PhreeqcUsers Discussion Forum

Conceptual Models => Database selection and modification => Topic started by: jungsdao on April 26, 2019, 08:37:36 AM

Title: Modeling high ionic strength solution: Pitzer & SIT?
Post by: jungsdao on April 26, 2019, 08:37:36 AM
Hello, I'm trying to model aqueous solution with high ionic strength(I>6~10)
To this end, either pitzer of sit parameters would be needed.
However, when I looked into the parameters given in sit.dat, I found several parameters for some ion pairs are missing which is present in my system.
For example, when modelling H2SO4 - Ca(OH)2 system, following parameters might be needed.
H+ - SO4-2
H+ - HSO4-
Ca+2 - SO4-2
Ca+2 - HSO4-
If there isn't value in the database file then it would be set as zero..
I'm concerned that this might fail properly calculating activity coefficent at the high ionic strength for abovementioned ion pairs.

In pitzer database, there are also several missing points especially for fluoride ions.
If there aren't parameters for ionic pairs in the database, then the result from PHREEQC can be unreliabe for high Ionic strength?
Plus, is there any recommendation between Pitzer and SIT for high ionic strength if there are some missing parameters?

Thanks in advance...
Title: Re: Modeling high ionic strength solution: Pitzer & SIT?
Post by: dlparkhurst on April 26, 2019, 04:47:04 PM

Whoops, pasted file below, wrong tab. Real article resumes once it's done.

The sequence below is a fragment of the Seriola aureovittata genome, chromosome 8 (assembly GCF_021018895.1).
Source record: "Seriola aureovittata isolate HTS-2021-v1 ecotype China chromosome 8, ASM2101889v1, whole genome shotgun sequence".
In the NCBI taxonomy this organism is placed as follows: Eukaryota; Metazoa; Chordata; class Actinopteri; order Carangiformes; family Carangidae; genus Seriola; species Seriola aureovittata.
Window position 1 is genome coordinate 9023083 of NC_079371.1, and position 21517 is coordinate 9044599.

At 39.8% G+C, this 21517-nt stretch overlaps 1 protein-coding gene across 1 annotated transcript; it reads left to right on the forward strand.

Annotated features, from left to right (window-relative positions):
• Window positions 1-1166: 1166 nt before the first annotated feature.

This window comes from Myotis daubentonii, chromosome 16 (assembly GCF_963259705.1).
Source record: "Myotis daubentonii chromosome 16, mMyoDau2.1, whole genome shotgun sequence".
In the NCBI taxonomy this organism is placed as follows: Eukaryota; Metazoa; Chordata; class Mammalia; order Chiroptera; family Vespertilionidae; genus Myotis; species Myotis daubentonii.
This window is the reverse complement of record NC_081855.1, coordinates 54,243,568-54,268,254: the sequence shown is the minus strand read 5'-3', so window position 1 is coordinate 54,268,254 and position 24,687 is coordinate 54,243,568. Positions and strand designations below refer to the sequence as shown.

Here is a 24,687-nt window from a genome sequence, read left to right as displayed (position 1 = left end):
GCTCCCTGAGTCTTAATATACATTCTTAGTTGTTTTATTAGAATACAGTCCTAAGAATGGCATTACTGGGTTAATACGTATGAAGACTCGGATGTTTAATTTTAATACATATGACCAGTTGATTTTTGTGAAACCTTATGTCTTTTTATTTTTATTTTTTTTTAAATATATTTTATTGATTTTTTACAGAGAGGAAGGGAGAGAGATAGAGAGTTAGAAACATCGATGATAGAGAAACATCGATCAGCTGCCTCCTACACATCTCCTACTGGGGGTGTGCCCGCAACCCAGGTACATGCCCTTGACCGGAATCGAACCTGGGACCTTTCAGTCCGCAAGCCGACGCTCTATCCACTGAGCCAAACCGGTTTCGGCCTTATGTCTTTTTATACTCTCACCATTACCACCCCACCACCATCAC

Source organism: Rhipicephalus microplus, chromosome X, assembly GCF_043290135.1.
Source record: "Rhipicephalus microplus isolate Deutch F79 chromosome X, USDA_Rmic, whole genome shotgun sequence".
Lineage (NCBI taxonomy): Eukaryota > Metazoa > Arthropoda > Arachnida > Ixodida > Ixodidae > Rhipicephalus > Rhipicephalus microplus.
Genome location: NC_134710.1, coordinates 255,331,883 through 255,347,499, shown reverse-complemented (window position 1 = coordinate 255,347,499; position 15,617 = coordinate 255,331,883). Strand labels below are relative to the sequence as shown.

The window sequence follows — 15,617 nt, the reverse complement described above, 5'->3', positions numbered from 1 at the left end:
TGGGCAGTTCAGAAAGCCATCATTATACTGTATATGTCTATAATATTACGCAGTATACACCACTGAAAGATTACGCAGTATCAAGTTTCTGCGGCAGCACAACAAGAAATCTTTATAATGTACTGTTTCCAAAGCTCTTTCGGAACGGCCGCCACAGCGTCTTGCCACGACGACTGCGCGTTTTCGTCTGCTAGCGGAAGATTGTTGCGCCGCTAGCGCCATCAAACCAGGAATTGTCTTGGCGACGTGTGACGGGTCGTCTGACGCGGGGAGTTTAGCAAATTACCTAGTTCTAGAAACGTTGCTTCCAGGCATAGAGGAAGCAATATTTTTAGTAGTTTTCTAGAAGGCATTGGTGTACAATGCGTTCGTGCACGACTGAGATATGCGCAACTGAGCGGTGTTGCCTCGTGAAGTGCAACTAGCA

Fluoride is not included in the pitzer.dat database. You would have to find all of the appropriate parameters.

Ca, SO4-2, and HSO4- are included and should have relatively complete parameterizations, although HSO4- would only be important at pH below 3. Gypsum solubility in NaCl solutions was used as an example of the goodness of fit for the Pitzer model.

Given the extensive number of parameters available in the Pitzer approach, this approach can accurately represent almost any chemical system, provided it has been carefully fit. However, if a system has not been studied and parameterized, you are out of luck. SIT is more likely to have parameters for more systems, but with just a single interaction coefficient for each pair of ions, it is less likely to be accurate under all combinations and ionic strengths.

If you have solubility, osmotic, or other experimental results for you system, you can always compare calculations to the experimental data. Also, you can compare Pitzer versus SIT versus ion-association calculations to see how much simulations differ among the approaches.